Sonic Generations Review (Xbox 360)

Game Review: Sonic Generations
Release: November 1st, 2011
Genre: Action/Platformer
Developer: Sonic Team
Available Platforms: Xbox 360, PlayStation 3, Windows, Nintendo 3DS
Players: 1
MSRP: $49.99
ESRB Rating: E for Everyone
Website: Sonic Generations

Sonic the Hedgehog is the fastest thing on two feet, and his war with the evil Dr. Robotnik has only begun. Sonic the Hedgehog is the fastest thing on two feet, and his longstanding nemesis Eggman wants to end it all. A mysterious force has brought together two eras of Sonic the Hedgehog, one being the short, silent, and somewhat pudgy type that premiered twenty years ago, and another being the tall, talkative, and thin hedgehog that’s been running around for the last decade. Sonics and Tailses must team up to face off against the Dr. Robotnik, Metal Sonic, Perfect Chaos, Eggman, Silver the Hedgehog and more if they hope to save time from stopping. If Sonic the Hedgehog hates anything, it’s wasting time. This game won’t waste yours.

Sonic Generations is pretty simple in execution. In theory, there are two tips of Sonic the Hedgehog gameplay. One, pioneered in the original Genesis title, throughout various handheld iterations, and up to Sonic the Hedgehog 4 and some of the Wii titles, features Sonic racing from left to right, acquiring coins, jumping from platform to platform, and generally speeding through levels in a matter of minutes, with only a handful of power ups at his disposal. He used the Spin Dash maneuver learned in Sonic the Hedgehog 2 to build up speed in confined areas, and with seven Chaos Emeralds and fifty rings, was able to unleash a Super Sonic form that attacked enemies and granted super speed at the cost of continuous ring usage. In every Zone’s Act 1, this is the gameplay you encounter. Sega has given the game a visual, 2.5D boost as seen in Viewtiful Joe; while gameplay is strictly linear, characters may jump in and out of the main playing field, which itself may bend to the world’s whims. Multiple paths are available, but they all head right to the final goal post.

Modern Sonic goes less for the platformer route and more for the roller coaster route. Starting each stage running, the camera (for the most part) focuses behind the hero as he races down tracks. A boost function lets him fly through enemies and speed up, while a homing jump targets enemies and other items of importance, such as springs. He’s constantly on the move, whether it be grinding rails, fleeing from a giant robotic shark or massive truck, and doesn’t even have time to bust open item packages, with the items loose on the track. Modern Sonic can do flips and tricks in midair at times to refill his boost gauge, and while he is occasionally limited to a 2D plane, he largely can free roam in set areas. Modern Sonic blasts through each Zone’s act 2, and the two shall only meet in cinemas and the final boss battle. Each Zone features both gameplay modes, offering new 3D versions of classics such as Green Hill Zone and Chemical Plant Zone, while giving classic Sonic 2D chances to run through Planet Wisp and City Escape.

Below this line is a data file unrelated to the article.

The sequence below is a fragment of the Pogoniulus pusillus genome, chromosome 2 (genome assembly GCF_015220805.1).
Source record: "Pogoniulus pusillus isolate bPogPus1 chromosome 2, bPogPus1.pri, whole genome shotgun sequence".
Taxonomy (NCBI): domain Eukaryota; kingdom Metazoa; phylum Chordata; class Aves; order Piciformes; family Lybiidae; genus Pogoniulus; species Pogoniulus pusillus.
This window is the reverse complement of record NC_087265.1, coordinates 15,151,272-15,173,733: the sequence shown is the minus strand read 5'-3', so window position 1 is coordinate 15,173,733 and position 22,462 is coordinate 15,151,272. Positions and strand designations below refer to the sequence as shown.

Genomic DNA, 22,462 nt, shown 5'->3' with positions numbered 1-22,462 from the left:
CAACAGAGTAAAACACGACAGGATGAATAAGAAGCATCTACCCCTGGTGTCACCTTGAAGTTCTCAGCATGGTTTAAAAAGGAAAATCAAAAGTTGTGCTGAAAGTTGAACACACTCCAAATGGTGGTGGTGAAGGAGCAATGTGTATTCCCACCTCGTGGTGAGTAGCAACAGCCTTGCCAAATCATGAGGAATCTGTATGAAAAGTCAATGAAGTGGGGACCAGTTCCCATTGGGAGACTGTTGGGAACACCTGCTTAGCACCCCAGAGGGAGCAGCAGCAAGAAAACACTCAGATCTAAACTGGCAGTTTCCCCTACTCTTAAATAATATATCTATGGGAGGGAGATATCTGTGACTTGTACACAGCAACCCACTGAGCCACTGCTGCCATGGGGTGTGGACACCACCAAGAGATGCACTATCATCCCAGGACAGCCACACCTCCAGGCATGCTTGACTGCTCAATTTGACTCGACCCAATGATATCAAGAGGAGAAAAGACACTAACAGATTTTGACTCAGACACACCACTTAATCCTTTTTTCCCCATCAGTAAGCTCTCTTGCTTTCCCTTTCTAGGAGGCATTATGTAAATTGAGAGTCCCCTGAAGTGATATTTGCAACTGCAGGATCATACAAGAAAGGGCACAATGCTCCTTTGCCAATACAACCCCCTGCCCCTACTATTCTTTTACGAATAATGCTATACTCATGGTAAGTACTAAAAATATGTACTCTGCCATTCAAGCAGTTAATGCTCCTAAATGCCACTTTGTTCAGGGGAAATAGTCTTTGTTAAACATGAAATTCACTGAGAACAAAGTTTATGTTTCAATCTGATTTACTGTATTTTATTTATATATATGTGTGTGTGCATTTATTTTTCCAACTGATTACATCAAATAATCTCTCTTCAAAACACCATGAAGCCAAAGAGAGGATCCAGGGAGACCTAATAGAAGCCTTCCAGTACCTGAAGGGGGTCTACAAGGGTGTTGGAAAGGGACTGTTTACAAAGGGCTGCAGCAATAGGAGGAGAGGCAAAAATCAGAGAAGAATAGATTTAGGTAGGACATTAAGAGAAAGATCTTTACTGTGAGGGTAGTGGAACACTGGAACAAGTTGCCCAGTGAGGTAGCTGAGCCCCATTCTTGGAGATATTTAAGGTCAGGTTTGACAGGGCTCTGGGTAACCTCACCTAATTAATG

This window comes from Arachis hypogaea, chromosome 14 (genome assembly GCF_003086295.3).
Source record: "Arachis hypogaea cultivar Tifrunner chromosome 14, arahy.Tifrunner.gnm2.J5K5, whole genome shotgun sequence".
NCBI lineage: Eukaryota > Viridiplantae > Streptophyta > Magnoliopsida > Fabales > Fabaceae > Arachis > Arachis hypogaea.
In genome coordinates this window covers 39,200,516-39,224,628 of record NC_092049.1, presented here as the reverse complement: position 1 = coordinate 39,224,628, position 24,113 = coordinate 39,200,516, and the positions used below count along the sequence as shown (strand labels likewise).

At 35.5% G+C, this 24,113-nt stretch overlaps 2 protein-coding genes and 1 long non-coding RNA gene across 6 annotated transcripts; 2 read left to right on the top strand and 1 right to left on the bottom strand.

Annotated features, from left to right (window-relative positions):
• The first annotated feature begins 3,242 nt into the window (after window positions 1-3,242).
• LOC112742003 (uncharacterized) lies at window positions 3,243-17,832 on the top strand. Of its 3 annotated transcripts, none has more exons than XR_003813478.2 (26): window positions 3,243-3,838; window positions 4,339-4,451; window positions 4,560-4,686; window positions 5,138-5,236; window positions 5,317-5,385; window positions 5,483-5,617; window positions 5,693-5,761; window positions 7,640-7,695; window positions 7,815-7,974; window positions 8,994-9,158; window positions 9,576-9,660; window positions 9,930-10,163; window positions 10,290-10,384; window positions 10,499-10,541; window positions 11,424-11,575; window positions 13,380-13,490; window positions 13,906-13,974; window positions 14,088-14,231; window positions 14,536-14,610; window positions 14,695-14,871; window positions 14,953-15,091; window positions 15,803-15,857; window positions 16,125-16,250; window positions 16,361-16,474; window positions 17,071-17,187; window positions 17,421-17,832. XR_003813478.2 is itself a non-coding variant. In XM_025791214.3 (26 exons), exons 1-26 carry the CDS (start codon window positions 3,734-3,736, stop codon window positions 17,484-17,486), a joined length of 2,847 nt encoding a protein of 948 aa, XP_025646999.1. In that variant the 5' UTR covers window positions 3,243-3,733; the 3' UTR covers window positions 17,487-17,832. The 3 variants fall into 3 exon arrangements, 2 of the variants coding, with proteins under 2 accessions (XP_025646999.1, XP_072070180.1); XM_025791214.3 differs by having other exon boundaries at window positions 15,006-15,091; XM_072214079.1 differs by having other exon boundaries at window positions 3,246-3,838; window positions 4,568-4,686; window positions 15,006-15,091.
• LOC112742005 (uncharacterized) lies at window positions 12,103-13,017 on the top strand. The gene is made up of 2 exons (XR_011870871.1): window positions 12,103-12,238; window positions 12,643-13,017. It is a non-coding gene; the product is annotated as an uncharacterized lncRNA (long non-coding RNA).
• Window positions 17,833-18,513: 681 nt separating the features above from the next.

This is an easy one to say; Sonic Generations is the best Sonic game of this generation. While Sonic the Hedgehog 4: Episode 1 manages to get the technical accuracy of the original series down for the most part (traction is still a confounding issue), Sonic Generations gets the conceptual feel of the levels and gameplay. Sonic, surprisingly, isn’t all about speed, but more about speed, exploration, and a constant need to either be moving or building up speed. Original Sonic levels are engaging, not incredibly hard, and even keeps underwater segments to a minimum (one Achievement is actually beating a level without entering water). Modern Sonic levels are slightly more fun, because they’re not exactly hampered by exploratory nature of the other levels. While Classic Sonic may fall into a path or be faced with two and can backtrack if he wants, Modern Sonic has to make split-second decisions that largely can’t be backtracked on. It’s an amusement park versus a roller coaster; one can offer tons of diversions but moves at a slower pace, but the other gives you a blast of energy when you take the option out of your hands. When someone plays only a level or two and says “Wow, that was fun.” or are genuinely surprised at some of the changes done to classic levels, SEGA’s done something right. We don’t need gimmick special powers, the deepest story about the nature of humanity, or even grand adventures. We just want fun.